Looking for an unscrupulous lawyer to help you bypass some bureaucratic red tape? Gambled away the firm’s money on a dodgy tip? Accidentally sexually harassed an underling? Maybe deliberately? You need Bad Legal LLP, the straight-talking law firm taking the Canadian legal world by storm on Twitter.
And while Canadian Lawyer has none of the above troubles (if anyone asks), we are always looking for the inside scoop on the future of the legal profession. The Canadian Bar Association has had its say, Richard Susskind has had several, and even Chief Justice Beverly McLachlin has thrown in her two cents. But everyone who’s anyone knows Twitter is the future, so now it’s time to give a real influencer a voice in the debate. In just more than a year on the social media site, the @BadLegalLLP Twitter account has amassed well over 3,000 followers, including an assortment of managing partners, law professors, political insiders, and media heavyweights.
If Canada’s biggest law firms were measured by the number of followers their official Twitter accounts have (and if you ask Bad Legal, they should), then the firm has already reached the top 10 nationwide. In the process, it has surpassed the totals of two members of the storied Seven Sisters, “which of course signifies that we are better lawyers,” according to the firm partner who operates under the @BadLegalLLP handle.
In an exclusive interview with Canadian Lawyer conducted via Twitter direct messages, the Bad Legal’s anonymous creator offered this assessment of the Canadian legal market’s outlook: “We’re milking a dying cow in a burning barn,” s/he said. On reflection, it’s a strikingly similar sentiment to Susskind’s. “And we’re going to extract everything we can before it’s reduced to rubble,” s/he added.
While you won’t find the firm listed on any law society directories (we’ve checked), Bad Legal’s creator bristles at the suggestion that the account is a parody, insisting: “We’re the most reputable firm on Bay Street.”
Based on past tweets, Bad Legal was named for its founding partner Arthur P. Bad, who according to firm lore, died on the job, and remains forever on the minds of his former workmates: “He’s embalmed in the lobby.”
Still, doubts about the firm’s existence persist. Last year, Bad Legal publicly refused to comment on its own speculation that the feed was run by Rob Centa, the managing partner of Toronto litigation boutique Paliare Roland Rosenberg Rothstein LLP. Centa politely declined the chance to comment for this story.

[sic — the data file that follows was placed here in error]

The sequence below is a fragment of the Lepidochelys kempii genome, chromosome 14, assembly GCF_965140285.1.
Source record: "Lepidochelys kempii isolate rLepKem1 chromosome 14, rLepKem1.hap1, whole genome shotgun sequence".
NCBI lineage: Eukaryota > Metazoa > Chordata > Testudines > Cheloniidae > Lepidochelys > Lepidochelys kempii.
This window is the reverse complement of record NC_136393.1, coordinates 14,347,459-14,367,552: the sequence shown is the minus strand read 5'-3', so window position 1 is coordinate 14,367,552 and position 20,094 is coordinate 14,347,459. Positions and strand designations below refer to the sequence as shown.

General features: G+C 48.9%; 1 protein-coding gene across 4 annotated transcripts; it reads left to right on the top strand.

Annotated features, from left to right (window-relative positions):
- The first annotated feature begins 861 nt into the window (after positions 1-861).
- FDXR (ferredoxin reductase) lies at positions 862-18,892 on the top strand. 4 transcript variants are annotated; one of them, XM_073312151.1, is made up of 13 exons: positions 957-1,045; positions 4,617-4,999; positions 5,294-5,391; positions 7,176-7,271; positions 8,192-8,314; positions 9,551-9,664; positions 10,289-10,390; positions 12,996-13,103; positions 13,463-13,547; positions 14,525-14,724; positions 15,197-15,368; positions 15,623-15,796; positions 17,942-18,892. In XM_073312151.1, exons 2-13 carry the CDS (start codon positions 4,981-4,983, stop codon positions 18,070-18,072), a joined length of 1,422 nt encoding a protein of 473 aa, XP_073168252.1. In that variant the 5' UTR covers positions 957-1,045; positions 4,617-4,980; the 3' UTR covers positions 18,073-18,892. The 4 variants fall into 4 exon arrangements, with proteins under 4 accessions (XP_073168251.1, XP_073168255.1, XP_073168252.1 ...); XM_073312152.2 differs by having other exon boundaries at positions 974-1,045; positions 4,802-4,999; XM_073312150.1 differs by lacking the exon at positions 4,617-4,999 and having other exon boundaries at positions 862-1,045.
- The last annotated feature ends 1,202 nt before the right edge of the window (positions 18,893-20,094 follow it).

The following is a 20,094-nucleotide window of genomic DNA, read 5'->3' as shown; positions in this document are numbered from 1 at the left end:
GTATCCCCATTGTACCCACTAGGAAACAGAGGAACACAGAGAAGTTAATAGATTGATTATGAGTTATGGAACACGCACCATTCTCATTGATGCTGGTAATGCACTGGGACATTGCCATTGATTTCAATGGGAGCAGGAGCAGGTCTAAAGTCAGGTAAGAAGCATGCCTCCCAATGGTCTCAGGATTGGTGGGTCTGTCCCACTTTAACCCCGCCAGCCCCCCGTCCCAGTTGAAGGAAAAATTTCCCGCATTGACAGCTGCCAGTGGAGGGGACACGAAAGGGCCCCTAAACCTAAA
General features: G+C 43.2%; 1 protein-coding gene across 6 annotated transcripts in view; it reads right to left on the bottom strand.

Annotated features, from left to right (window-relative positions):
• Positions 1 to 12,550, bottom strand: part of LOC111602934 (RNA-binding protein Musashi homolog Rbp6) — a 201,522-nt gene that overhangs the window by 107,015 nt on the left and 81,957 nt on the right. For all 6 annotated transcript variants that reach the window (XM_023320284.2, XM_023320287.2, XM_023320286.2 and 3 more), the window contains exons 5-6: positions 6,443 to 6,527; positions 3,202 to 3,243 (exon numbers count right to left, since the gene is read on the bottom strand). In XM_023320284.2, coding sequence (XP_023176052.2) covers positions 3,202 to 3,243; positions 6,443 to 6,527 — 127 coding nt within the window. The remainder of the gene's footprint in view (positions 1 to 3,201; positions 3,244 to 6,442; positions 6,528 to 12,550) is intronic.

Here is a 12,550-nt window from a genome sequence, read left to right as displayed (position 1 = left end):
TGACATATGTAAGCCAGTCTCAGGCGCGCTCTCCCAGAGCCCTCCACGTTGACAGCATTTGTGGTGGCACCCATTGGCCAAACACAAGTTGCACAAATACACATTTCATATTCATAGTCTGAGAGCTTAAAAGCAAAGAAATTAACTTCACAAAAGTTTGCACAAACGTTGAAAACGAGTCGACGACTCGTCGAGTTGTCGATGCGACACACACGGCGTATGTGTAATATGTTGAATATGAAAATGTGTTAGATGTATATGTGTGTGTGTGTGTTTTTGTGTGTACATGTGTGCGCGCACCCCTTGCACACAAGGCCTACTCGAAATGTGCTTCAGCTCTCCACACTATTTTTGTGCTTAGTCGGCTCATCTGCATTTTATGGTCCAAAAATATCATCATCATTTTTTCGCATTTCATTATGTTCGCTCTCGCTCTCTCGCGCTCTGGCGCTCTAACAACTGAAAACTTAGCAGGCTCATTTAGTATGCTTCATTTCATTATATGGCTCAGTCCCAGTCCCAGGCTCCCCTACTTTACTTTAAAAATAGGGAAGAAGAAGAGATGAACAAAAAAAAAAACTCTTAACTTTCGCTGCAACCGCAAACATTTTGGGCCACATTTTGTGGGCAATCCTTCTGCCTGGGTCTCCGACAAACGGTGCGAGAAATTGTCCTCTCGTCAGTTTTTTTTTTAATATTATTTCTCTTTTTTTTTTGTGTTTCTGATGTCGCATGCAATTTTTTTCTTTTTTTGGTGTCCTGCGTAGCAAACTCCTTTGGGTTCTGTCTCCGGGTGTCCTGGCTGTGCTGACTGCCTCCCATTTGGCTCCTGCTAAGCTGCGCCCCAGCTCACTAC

There are, however, a few suspects that can be more conclusively ruled out as Bad Legal’s alter ego. Barring elaborate diversionary tactics, Sean Fine, the Globe and Mail’s justice reporter, can be crossed off the list after branding Bad Legal’s creators “supercilious legal types.” He also blocked the feed following a spat over the Supreme Court of Canada’s 2014 Senate reform reference decision in which Bad Legal teased: “You guys are cute when you try to play lawyer.”
Former Canadian Lawyer columnist Ezra Levant followed suit after Bad Legal corrected his suggestion that Canadian Supreme Court justices are appointed for life, rather than retiring at 75. “Without his business, our defamation group is just not viable,” Bad Legal mourned.
Mitch Kowalski, a lawyer, author, and confirmed member of the Canadian legal Twitterati, says he’s pretty certain that the Bad Legal tweeter must have a solid background in legal practice. “A lot of what they talk about are the sorts of things that you realize after a number of years in practice. Then they just ratchet it up about 1,000 per cent,” says Kowalski. “It’s an over-the-top caricature of a lawyer, but like all the good ones, there’s an element of truth at the heart of it for people to recognize.”
Despite its sometimes edgy approach, Bad Legal could actually improve the reputation of the legal profession as a whole in the long term, says Kowalski. “Lawyers are such a dour lot at times. We can be very serious about everything and also exceptionally sensitive. That’s something we have to get over as a profession,” he says. “If we can understand ourselves, how people view us, and show that we can poke fun at ourselves, that probably improves our image.”
Adam Dodek, a University of Ottawa law professor and Bad Legal devotee, puts Bad Legal’s popularity down to irreverence and wit. “It is very smart and biting satire, which exposes hierarchy, abuses, sexism, and plain stupidity in the law and the legal profession,” he says.
Bad Legal has a slightly different take: “We’ve tapped into a deep vein of self-loathing in the legal community, and we’re interested in finding out just how far we can depress that plunger. People seem to respect us for our unflinching honesty and lax approach to solicitor-client privilege,” s/he said. The willingness to dole out free legal advice in return for a retweet probably helps, too: “You won’t get that kind of value from @TorysLLP or @Osler_law.”
Kowalski says he has no idea who Bad Legal is (isn’t that what the real tweeter would say?), but he hopes deep down their cover doesn’t get blown. “I think it’s going to really hinder the creative process of that person if they’re revealed. Anonymity allows you to say stuff that you never could if it was all coming back to you,” he says.
Bad Legal has no problem with the amateur sleuths on the case: “Occasionally I’ll drop hints, like names of colleagues, references to cases I’m working on, my social insurance number.”
And there’s an alluring prize on offer for the most successful: “If anyone can crack the code, you can bet Bad Legal LLP will hire them.”